Breastfeeding is a natural way to provide your newborn with nutrition. Infants benefit from the length of time a mother is able to breastfeed. The American Academy of Pediatrics recommends that mothers exclusively breastfeed their infants for the first six months of life. After food is introduced at 6 months of age, mothers are encouraged to supplement their baby’s diet with breast milk until the baby reaches 12 months.
Breast milk provides all the nutrients your newborn needs for a healthy start to life. According to AmericanPregnancy.org, human milk is made up of the optimal protein, fat and calorie balance for your baby. The American Academy of Pediatrics indicates that human milk is species-specific and it is superior to alternatives for infant feeding. Breastfeeding is nature’s way of providing the right amount of calories, fluids and nutritional needs for your newborn. Additionally, antibodies present in breast milk are passed along to newborns to help build their immune system.
Breast milk is easier for your baby to digest than formula, which can reduce gas and diarrhea in infants. Infants who are breastfed have fewer occurrences of ear infections, pneumonia, wheezing and bronchiolitis, according to HealthyChildren.org. According to research findings published by the American Academy of Pediatrics, breastfeeding decreases the risk of illnesses and diseases such as bacterial meningitis, respiratory infections, urinary tract infections, sudden infant death syndrome and necrotizing enterocolitis.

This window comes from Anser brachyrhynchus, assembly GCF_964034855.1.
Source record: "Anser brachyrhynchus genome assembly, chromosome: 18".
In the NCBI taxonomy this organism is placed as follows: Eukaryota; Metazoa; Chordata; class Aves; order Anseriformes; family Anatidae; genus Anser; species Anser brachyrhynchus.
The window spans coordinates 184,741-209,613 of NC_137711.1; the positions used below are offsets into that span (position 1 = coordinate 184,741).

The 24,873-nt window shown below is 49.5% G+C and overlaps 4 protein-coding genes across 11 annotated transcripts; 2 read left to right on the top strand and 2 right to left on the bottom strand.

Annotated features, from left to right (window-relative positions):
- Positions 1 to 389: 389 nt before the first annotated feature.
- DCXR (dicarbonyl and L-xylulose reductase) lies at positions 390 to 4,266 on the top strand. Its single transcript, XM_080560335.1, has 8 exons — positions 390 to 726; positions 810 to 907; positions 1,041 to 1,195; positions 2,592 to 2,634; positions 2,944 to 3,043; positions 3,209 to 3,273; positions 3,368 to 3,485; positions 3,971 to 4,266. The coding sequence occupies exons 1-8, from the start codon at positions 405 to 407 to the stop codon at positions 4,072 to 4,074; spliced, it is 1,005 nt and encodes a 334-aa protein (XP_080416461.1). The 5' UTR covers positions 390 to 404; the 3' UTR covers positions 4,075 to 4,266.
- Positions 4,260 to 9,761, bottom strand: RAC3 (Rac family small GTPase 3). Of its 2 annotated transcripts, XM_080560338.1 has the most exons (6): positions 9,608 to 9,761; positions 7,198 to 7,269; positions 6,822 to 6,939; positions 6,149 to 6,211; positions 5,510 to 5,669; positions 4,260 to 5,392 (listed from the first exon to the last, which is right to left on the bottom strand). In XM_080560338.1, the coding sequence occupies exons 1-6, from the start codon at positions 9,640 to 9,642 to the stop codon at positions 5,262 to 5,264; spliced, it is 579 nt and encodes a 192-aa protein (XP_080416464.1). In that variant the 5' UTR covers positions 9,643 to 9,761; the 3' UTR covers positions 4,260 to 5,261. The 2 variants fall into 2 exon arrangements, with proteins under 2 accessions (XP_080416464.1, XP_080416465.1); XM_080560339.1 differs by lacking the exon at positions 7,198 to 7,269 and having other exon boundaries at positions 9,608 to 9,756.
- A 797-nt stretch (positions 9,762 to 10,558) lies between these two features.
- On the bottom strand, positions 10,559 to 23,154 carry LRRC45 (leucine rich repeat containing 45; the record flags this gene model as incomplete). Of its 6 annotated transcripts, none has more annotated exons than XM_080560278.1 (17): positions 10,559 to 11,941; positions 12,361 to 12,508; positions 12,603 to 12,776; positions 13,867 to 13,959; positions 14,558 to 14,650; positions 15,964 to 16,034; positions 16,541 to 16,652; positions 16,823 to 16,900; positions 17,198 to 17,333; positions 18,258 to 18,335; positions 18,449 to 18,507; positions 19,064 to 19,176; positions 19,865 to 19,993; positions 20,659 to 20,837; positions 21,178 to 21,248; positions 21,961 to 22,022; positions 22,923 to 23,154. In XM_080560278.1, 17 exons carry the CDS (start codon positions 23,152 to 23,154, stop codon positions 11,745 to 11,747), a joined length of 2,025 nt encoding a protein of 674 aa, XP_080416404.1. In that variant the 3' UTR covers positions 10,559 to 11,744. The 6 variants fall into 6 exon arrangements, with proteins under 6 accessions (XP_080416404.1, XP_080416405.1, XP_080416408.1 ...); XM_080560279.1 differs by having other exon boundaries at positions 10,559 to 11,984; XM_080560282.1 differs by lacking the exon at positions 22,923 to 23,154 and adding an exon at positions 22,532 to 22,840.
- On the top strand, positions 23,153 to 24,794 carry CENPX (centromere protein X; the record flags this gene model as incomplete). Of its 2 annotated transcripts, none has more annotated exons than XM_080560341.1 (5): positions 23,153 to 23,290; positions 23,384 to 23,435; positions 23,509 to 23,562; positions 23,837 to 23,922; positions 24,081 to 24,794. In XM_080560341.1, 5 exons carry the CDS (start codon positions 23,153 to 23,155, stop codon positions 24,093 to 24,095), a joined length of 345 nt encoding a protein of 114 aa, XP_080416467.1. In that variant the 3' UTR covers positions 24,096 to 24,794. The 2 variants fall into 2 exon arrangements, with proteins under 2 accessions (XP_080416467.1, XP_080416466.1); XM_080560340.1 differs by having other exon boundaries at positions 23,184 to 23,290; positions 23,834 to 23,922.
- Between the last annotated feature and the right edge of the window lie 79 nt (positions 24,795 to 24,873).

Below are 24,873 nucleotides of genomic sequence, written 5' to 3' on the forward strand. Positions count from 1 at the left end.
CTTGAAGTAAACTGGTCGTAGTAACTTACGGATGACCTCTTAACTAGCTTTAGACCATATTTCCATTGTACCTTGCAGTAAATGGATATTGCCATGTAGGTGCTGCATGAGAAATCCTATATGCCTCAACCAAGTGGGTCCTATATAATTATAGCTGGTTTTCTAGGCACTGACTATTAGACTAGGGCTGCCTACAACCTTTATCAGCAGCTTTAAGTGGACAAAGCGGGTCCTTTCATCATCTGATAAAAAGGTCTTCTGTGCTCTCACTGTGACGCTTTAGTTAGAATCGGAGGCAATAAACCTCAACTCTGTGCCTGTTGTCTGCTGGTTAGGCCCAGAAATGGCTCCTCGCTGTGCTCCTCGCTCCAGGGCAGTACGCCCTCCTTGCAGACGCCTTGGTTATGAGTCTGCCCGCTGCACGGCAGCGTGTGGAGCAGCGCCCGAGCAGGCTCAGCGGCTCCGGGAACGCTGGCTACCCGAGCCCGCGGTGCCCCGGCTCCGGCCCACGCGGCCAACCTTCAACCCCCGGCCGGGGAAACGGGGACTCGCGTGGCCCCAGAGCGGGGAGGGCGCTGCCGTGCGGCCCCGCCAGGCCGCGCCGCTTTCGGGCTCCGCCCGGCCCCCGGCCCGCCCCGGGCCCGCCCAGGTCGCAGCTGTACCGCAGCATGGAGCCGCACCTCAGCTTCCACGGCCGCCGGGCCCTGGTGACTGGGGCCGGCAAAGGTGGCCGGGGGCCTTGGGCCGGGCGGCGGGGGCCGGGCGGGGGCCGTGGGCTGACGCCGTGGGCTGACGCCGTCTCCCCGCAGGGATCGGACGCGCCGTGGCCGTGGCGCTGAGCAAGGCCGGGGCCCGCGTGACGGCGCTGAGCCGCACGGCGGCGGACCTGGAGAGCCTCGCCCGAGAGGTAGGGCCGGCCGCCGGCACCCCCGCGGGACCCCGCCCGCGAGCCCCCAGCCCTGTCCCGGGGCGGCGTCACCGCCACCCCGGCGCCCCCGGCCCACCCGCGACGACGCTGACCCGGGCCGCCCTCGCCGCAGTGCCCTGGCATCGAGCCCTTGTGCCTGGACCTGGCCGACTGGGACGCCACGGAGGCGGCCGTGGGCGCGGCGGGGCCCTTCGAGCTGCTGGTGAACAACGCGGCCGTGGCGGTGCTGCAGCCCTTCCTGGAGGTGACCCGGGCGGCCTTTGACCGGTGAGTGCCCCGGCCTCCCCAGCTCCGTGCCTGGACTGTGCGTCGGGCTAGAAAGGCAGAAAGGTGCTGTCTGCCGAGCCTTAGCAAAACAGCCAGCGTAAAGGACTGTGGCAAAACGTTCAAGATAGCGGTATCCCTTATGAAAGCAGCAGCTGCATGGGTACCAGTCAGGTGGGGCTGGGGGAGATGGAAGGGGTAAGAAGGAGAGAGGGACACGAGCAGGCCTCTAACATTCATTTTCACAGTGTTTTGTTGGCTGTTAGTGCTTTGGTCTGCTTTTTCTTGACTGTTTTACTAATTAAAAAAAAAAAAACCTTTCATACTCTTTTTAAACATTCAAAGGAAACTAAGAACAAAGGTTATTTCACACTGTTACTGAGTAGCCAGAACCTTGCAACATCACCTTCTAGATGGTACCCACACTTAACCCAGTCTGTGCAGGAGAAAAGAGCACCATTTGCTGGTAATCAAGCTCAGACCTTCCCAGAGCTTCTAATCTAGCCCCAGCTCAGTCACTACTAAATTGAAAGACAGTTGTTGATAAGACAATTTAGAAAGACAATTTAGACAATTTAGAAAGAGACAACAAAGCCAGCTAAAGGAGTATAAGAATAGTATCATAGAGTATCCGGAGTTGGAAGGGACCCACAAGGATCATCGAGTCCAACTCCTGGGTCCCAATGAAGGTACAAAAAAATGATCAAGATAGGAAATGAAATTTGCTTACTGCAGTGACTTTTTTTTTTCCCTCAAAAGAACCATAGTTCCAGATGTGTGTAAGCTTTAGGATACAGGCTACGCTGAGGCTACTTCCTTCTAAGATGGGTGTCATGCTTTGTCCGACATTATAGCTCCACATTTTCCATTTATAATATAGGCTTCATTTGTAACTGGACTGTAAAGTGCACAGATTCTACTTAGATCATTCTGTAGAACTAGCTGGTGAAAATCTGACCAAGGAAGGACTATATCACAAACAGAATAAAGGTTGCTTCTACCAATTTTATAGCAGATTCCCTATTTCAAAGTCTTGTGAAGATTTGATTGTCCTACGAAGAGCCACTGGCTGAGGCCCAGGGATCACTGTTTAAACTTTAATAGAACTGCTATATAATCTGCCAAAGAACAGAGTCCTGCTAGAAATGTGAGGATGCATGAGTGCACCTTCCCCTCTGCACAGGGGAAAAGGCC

Feeding your newborn breast milk can have long-lasting effects. The World Health Organization indicates that adolescents and adults who were breastfed are more likely to perform better on intelligence tests. They are less likely to become overweight, obese or develop Type 2 diabetes. Research published by the American Academy of Pediatrics shows that adults who were breastfed as infants have a reduced risk of developing leukemia, Hodgkin's disease, hypercholesterolemia and asthma.
Breast milk is free, so breastfeeding can save your family money. When leaving home, you don’t have to worry about packing a bottle, filtered water and formula. Breast milk is readily available and it is always the right temperature, so there is no need to heat it up. This is especially advantageous when bottle warmers, heated water or heating devices are unavailable or inconvenient, such as in public places, outdoors or while traveling. Breastfeeding is also convenient for feeding the baby in the middle of the night. Rather than waking up, measuring formula and warming up a bottle, a mother who breastfeeds can feed her infant straight from her breasts.
- World Health Organization: 10 Facts on Breastfeeding
- HealthyChildren.org: Why Breastfeed
- American Academy of Pediatrics: AAP Policy on Breastfeeding and Use of Human Milk
- American Academy of Pediatrics Publications: Breastfeeding and the Use of Human Milk
- AmericanPregnancy.org: What’s in Breast Milk?